2.2. Xerostomia

The majority of childhood cancer survivors experience one or more late effects arising from childhood cancer treatment. Amongst these late effects, survivors may develop salivary gland dysfunction, such as hyposalivation (decreased salivary secretion) and/or xerostomia (oral dryness sensation due to reduced salivation [30]. Xerostomia is the second most common side effect of chemotherapy. Studies have shown that there is a direct relationship between radiation dose and a reduction in saliva [Jensen]. Salivary gland dysfunction is a significant and probably underestimated late effect and may negatively affect general health, as saliva maintains oral health by protecting the oral mucosa and teeth [31,32].
Sedatives, opiates, or antihistamines can also induce xerostomia, but their effects are minor compared to those of radiation therapy. Changes in saliva, both quantitative and qualitative, may appear shortly after induction of antineoplastic therapy. Radiation therapy causes fibrosis and degeneration of the salivary acinar cells, leading to necrosis of the main salivary glands. Saliva becomes more viscous and the proportion of organic matter increases. As a result, its color can change from transparent to opaque, white, or yellow. Its buffering capacity and its pH decrease, which induces a significant increase in the prevalence of infections such as candidiasis, periodontal diseases and caries [31]. The decreased flow and increased viscosity of saliva can cause difficulty chewing, swallowing, or speaking. Lack of saliva also hinders the functioning of the taste buds, causing taste impairment [33,34]. The child should rinse their mouth with sterile water, cold saline or sodium bicarbonate solution as often as possible to keep the tissues of the mouth clean and moist. This helps ensure the removal of thick saliva and food debris and reduces the risk of opportunistic infections. Artificial saliva based on carboxymethylcellulose can also be used, or salivary secretion can be stimulated via simple dietary measures such as eating raw vegetables, chewing sugar-free gums containing xylitol or by using pilocarpine (a cholinergic parasympathomimetic agent used to stimulate salivary flow) [35,36].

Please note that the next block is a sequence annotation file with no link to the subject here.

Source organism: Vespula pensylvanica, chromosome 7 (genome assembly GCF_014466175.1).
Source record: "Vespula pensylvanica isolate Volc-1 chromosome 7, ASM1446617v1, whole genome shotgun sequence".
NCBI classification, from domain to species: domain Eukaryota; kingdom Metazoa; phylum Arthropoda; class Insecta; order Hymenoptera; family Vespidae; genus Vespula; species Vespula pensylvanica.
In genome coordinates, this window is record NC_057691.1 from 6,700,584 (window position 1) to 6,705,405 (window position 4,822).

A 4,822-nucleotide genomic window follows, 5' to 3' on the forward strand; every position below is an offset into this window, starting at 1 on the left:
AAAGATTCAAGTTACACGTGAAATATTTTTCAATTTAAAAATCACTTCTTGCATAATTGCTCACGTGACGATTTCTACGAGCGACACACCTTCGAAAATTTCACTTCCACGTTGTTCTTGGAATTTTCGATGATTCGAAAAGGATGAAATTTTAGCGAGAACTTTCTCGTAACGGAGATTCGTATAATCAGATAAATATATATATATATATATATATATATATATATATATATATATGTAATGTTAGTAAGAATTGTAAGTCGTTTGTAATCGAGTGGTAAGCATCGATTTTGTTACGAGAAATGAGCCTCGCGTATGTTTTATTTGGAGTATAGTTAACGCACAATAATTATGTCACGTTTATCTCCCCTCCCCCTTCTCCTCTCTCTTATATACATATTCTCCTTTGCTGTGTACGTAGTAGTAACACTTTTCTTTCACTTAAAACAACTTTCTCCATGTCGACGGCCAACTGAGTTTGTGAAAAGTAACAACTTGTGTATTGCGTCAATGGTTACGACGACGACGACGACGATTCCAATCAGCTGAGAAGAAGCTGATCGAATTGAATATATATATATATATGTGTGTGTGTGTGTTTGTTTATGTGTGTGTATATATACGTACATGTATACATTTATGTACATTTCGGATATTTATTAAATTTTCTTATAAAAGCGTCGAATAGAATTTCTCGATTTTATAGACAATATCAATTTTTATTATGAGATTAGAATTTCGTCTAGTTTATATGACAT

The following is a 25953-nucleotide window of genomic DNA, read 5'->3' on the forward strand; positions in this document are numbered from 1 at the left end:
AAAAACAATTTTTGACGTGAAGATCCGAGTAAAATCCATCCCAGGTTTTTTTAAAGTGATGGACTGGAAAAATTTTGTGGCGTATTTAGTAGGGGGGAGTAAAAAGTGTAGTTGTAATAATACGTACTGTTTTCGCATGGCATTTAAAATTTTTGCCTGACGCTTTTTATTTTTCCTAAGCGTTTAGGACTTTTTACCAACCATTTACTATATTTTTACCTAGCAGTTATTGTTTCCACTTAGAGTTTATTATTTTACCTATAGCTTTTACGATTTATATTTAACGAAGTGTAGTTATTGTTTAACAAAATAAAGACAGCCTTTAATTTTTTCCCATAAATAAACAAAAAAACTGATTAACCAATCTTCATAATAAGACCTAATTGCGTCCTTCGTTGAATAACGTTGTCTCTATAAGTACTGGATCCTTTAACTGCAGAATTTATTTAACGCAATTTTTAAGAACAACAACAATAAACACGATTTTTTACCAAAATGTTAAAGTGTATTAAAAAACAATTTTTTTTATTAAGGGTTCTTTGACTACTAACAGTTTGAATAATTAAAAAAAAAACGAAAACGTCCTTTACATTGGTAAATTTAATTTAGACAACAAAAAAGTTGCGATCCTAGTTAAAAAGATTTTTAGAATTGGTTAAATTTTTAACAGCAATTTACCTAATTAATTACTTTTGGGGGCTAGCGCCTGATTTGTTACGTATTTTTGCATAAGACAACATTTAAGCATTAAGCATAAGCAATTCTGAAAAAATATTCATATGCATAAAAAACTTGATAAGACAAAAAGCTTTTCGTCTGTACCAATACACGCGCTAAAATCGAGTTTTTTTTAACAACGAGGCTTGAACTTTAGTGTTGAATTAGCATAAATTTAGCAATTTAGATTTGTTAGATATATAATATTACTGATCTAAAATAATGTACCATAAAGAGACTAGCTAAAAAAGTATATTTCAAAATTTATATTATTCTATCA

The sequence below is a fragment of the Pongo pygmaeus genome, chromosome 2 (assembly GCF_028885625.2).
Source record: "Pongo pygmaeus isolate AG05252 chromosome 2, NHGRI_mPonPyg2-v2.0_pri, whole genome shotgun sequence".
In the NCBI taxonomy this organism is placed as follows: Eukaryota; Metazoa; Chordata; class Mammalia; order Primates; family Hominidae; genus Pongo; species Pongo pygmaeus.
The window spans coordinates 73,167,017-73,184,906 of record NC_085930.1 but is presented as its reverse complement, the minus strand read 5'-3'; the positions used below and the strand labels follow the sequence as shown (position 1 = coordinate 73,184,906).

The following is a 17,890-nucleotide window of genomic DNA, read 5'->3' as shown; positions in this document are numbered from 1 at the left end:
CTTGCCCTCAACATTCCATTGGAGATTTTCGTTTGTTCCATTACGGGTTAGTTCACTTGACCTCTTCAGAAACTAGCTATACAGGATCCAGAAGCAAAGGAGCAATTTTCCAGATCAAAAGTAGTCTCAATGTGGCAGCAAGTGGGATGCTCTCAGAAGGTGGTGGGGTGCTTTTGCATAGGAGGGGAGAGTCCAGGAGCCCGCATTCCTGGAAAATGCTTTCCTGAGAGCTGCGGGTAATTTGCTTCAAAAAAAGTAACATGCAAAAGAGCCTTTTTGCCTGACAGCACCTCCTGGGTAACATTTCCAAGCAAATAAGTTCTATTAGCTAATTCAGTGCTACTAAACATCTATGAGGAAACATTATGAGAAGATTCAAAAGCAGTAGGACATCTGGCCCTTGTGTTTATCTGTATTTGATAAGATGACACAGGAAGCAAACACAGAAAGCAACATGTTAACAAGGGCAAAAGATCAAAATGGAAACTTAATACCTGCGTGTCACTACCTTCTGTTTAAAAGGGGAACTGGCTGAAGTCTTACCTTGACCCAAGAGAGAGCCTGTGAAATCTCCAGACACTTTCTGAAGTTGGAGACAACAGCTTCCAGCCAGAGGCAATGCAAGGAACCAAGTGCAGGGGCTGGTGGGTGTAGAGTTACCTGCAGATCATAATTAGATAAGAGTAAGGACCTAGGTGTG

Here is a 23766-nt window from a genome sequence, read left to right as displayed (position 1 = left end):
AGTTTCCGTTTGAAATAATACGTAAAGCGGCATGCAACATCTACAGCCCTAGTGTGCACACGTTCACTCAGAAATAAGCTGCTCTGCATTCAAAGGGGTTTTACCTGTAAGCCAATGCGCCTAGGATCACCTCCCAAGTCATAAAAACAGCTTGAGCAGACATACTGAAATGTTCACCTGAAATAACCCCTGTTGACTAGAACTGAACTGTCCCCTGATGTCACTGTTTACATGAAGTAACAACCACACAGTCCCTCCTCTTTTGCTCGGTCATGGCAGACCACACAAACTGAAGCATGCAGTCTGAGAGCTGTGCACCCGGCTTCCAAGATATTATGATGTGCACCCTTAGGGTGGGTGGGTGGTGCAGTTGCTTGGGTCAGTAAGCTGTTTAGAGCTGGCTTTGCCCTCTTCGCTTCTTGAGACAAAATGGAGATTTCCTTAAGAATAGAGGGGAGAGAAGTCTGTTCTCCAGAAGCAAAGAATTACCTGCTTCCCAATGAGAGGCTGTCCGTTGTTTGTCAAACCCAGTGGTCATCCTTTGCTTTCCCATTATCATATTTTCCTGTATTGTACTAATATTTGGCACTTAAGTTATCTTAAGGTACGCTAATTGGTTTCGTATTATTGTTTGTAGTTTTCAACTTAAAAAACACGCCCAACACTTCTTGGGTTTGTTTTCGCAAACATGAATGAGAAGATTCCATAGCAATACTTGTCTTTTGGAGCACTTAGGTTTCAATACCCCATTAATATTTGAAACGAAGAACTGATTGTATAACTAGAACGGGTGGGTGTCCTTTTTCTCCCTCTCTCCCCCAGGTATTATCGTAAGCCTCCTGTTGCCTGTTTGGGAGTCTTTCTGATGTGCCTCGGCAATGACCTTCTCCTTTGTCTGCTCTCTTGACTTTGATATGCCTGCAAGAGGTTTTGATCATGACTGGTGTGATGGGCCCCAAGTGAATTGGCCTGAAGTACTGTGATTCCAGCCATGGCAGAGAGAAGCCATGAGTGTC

2.3. Dysgeusia

The presence of mucositis, as well as treatments, cause dysgeusia (altered taste) which can lead to difficult or even unsuitable nutrition. Some types of chemotherapy drugs can create a bad taste sensation, called the “venous taste phenomenon” due to diffusion of the drug into the oral cavity. Saliva becomes very viscous and unabundant and no longer allows the food bolus to reach the taste buds located in the posterior part of the tongue, which can also cause an alteration of taste. This loss or alteration of taste is often transient because the affected buds regenerate between 2 and 12 months. An alteration in taste can lead to a loss of appetite because children no longer like the taste of certain foods [37].
Management of this symptom requires dietary counseling and parents and the child must be alerted to the importance of good oral hygiene before the treatments [38].

2.4. Gingivitis and Gingival Bleeding